Yambo Ouologuem


Reporter: “Are Africans fundamentally more violent than the rest of the world?”

Ouologuem: “I would like to think that Africa excels in everything. But, unfortunately, after the Hundred Years War, Stalin, the Inquisition, Hiroshima, Nagasaki, et cetera, I am afraid that we poor Blacks, we underdeveloped Africans, lag behind the rest of the world.”

Pure win.

(via crimsondude-deactivated20140404)

Time is What Limits the Popularity of Tabletop RPG

It’s hard enough keeping walls around Friday night, which is game night for me. As a game master I need to spend additional time during the week prepping. When life gets unruly, as it has for me of late, there is no time for prep. I’m in that situation this week; because I’ve not been able to prep, there will be no Eclipse Phase on Friday.

That’s no big deal, because we’ll likely be playing Burning Wheel instead, and the guy who runs the game is a fantastic GM. I am excited to be at the table as a player. But I am dispirited by the fact that I’m not going to be able to run Eclipse Phase. Why? Because I am invested in the game.

I have devoted hours and hours to reading the game books, absorbing the rules, learning as much as possible about the game world, mapping out scenario concepts, creating NPCs, and so on. Time is my most precious commodity, and I don’t want it to go to waste. I also don’t want to pass up the opportunity to turn all of that effort into something wonderful, something unique and enjoyable for me and my friends.

This is not a new phenomenon for me. Ever since I graduated from high school I’ve had that feeling as a game master. I love running games. I want to facilitate marvelous, immersive, awesome game sessions. Yet for every hour of time at the table with the other players, I’m spending another hour in one form of preparation or another.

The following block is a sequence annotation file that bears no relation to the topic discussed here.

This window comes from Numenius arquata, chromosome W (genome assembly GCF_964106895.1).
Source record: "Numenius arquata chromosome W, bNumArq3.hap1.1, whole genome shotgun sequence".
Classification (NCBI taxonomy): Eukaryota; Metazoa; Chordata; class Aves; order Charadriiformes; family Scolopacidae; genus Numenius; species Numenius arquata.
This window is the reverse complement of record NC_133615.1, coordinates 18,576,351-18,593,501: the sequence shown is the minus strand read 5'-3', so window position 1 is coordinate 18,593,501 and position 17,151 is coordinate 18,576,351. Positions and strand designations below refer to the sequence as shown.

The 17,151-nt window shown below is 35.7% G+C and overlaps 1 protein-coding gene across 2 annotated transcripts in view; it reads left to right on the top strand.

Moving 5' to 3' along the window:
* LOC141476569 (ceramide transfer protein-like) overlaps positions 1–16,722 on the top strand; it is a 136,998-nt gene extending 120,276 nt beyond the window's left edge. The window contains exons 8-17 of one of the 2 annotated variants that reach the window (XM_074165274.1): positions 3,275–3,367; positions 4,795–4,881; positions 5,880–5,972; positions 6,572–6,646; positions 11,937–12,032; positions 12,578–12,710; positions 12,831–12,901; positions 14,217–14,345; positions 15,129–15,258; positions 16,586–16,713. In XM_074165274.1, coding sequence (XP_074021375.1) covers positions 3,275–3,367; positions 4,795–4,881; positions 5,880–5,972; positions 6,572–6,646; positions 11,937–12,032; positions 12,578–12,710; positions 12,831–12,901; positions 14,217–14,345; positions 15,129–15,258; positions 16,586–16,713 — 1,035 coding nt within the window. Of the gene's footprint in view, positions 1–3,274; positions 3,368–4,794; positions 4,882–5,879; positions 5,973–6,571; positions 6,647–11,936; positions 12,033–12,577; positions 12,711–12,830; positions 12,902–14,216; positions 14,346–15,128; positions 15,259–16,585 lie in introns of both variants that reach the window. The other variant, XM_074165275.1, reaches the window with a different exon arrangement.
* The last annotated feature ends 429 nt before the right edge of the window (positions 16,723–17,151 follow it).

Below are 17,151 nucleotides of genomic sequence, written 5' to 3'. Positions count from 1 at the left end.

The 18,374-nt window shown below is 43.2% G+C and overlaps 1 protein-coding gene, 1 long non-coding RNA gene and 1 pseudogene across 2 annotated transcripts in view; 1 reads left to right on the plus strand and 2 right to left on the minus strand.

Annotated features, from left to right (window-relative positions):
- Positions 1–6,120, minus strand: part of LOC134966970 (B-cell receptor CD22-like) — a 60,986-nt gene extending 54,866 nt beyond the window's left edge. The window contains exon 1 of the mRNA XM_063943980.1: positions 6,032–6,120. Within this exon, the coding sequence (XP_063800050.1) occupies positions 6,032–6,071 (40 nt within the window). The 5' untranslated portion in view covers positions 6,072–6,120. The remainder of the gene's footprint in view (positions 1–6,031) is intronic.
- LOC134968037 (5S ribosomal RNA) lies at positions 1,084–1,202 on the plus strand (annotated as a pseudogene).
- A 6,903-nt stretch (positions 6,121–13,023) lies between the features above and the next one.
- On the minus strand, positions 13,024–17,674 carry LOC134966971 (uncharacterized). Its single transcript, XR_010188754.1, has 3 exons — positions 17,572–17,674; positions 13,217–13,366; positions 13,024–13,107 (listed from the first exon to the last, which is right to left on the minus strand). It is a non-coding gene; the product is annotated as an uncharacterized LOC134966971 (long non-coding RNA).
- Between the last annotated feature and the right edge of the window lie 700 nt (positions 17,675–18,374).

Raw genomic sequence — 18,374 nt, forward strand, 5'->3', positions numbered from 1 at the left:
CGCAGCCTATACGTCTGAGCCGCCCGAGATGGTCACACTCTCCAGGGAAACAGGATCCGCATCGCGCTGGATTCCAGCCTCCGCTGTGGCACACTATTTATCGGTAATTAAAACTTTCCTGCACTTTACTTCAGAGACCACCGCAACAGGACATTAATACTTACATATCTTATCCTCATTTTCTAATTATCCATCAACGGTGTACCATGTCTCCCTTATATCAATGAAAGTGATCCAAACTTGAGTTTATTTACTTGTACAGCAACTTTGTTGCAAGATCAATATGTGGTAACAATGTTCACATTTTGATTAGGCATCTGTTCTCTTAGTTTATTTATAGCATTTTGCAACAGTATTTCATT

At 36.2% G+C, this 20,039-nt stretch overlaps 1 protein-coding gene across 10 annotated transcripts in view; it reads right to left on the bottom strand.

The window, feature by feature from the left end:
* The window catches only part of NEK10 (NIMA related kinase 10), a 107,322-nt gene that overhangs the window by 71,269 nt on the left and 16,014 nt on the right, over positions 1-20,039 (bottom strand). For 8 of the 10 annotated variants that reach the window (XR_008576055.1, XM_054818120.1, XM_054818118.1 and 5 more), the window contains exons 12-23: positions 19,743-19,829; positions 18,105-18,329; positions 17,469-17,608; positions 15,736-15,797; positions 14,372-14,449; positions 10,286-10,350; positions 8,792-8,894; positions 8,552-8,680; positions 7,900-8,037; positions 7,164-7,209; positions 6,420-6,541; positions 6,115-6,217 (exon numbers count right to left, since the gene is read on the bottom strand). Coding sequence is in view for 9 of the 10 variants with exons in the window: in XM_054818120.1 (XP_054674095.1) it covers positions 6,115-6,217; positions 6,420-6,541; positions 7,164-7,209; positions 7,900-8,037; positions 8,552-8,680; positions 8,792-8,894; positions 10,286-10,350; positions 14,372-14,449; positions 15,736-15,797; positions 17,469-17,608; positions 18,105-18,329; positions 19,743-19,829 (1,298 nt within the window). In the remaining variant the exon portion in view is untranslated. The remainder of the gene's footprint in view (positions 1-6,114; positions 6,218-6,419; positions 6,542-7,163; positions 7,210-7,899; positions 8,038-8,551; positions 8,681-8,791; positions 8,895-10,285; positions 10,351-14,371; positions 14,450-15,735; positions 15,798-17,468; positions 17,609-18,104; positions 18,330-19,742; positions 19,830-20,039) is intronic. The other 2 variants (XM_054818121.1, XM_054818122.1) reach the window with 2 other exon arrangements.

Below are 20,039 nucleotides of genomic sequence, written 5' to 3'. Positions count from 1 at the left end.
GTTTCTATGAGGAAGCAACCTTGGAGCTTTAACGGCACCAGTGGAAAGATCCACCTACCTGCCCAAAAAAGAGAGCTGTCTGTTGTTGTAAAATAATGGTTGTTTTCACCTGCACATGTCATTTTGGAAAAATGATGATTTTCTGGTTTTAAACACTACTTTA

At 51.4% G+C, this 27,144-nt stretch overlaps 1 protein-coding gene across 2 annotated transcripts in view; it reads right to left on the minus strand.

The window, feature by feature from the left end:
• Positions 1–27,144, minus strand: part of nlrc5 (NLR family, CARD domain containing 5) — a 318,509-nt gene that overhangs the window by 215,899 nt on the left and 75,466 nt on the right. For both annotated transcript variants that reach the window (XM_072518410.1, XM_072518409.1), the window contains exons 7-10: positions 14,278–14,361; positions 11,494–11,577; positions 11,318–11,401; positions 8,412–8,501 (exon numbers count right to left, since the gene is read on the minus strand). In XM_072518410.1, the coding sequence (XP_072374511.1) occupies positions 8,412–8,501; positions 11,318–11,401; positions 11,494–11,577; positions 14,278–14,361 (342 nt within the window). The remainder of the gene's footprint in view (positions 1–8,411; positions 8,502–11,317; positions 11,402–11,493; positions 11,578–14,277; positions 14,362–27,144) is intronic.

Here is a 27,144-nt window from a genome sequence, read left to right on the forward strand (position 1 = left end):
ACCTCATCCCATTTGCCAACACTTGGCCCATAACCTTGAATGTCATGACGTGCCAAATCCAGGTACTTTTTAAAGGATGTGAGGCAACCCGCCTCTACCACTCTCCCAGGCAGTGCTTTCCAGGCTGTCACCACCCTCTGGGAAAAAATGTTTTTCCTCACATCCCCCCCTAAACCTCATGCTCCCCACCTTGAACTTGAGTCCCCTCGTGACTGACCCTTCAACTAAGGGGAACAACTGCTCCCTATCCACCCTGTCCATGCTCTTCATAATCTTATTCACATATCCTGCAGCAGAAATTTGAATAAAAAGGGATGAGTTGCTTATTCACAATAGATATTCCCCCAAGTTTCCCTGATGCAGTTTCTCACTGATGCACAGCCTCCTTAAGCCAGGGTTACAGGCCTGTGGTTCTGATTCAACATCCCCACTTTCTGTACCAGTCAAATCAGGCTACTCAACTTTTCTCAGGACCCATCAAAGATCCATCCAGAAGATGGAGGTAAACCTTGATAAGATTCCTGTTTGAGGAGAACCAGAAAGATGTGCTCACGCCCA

One could argue that I just need to get more efficient at prepping. That’s a fair point; I’ll be the first person to agree that I could use improvement. Still, with most games you still need to devote a fairly sizable chunk of time to prep, no matter how good you are at it. 

The conclusion I reach is that time, in particular the time the GM must spend prepping for a game, is the largest obstacle to the growth of the tabletop RPG hobby. The game master is the lynch pin; without that person, there is no gaming group, no reason to buy game books (other than to read and collect without playing, and I suspect a fairly large percentage of RPG consumers do this).

There are a host of indie games that make it easier for a GM to throw together a quick game session. But regardless of the mechanics, to create the kind of immersive game that gives players that special feeling of engagement that only an excellent roleplaying campaign can provide, the GM has to put the time in up front. Still, some systems definitely make prep more difficult.

I have a sneaking suspicion that the opaque and arcane rules system of D&D is one of the single biggest obstacles to growing the hobby. I am not bashing D&D. It’s what got me into tabletop RPG, and I understand that for many gamers it is the game that fits their needs best. But to newcomers, D&D presents a barrier to entry. A non-gamer walks into a game store, sees the dozens of thick D&D books, and thinks, “My gawd, this is going to take me ages to comprehend.”